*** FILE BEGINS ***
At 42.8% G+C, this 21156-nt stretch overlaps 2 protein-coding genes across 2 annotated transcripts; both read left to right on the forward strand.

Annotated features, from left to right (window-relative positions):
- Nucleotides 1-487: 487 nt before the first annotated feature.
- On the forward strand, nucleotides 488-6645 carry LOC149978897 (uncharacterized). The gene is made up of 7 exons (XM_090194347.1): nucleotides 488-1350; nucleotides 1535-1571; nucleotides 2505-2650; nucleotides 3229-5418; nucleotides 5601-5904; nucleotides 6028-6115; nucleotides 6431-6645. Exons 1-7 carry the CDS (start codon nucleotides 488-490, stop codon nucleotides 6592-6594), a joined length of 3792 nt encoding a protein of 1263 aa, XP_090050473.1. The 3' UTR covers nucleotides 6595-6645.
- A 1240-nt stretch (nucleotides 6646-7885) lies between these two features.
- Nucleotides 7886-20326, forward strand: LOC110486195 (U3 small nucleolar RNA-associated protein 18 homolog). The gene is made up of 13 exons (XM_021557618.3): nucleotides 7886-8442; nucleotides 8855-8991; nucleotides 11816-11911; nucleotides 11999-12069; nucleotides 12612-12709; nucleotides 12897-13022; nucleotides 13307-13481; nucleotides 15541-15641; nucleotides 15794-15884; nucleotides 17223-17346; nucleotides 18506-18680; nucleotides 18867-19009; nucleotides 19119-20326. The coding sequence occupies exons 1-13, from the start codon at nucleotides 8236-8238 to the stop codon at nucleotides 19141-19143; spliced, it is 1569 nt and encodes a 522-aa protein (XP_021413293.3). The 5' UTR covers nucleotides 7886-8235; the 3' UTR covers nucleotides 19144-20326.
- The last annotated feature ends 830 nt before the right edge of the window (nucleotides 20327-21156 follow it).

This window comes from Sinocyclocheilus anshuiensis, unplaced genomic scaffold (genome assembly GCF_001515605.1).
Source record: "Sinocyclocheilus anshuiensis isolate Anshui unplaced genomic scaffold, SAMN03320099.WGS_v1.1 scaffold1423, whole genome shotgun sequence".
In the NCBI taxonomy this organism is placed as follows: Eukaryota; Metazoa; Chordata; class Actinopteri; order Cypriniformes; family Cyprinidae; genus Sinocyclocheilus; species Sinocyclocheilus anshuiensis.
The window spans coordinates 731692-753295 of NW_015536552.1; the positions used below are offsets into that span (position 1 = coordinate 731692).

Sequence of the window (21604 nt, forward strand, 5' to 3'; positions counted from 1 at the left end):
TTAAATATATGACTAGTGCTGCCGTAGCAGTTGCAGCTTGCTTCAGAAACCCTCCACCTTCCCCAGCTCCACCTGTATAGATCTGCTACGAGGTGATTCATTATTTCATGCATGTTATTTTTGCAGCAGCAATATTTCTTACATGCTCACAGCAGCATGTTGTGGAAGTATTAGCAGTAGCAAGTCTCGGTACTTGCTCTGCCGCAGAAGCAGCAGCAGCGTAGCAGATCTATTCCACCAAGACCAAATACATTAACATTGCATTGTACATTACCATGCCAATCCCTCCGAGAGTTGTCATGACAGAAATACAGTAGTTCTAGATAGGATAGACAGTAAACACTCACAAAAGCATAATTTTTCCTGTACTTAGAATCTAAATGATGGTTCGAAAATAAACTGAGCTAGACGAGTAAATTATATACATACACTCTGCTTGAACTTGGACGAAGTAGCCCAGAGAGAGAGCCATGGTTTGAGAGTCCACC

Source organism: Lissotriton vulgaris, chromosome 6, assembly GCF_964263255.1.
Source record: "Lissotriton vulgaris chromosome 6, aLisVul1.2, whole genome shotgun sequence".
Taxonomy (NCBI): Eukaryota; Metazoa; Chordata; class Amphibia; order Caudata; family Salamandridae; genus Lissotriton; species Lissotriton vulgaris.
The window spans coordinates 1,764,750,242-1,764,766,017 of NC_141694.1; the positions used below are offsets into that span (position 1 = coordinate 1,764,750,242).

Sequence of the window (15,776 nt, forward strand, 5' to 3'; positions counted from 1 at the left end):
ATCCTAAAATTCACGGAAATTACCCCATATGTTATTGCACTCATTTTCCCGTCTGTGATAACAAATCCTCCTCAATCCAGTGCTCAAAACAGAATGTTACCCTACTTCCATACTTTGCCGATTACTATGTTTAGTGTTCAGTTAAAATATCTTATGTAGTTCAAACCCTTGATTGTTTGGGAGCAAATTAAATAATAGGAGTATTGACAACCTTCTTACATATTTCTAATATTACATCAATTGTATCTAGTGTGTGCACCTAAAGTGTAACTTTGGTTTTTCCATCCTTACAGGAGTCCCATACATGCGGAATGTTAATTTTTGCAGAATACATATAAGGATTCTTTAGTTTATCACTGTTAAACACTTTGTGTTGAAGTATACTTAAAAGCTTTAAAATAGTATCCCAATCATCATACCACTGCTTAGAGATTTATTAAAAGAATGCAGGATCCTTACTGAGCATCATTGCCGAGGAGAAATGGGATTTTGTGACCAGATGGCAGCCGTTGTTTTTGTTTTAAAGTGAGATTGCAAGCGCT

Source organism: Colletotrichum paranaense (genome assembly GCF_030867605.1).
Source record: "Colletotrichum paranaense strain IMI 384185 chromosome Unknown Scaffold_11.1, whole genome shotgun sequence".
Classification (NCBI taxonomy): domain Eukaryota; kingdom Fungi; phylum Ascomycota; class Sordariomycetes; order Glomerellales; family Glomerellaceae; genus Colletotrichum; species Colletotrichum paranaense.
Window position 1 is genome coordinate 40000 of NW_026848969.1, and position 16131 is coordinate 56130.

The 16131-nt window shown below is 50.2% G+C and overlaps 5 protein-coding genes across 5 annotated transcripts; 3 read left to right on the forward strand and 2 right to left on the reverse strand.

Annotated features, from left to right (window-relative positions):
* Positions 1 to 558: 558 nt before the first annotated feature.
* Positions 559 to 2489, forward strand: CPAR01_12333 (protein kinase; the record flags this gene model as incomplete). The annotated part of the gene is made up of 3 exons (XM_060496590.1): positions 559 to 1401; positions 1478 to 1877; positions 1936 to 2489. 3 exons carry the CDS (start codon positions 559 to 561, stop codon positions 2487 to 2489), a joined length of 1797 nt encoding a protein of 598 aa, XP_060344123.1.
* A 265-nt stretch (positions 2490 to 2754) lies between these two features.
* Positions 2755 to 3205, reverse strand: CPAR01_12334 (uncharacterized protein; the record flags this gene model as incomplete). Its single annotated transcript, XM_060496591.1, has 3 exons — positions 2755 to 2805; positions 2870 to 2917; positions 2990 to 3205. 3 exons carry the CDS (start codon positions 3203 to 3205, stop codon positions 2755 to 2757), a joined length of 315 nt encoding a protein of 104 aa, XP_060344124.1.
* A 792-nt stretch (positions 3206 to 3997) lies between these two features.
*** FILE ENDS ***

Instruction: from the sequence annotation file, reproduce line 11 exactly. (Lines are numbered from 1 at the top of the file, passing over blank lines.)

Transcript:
The window spans coordinates 731692-753295 of NW_015536552.1; the positions used below are offsets into that span (position 1 = coordinate 731692).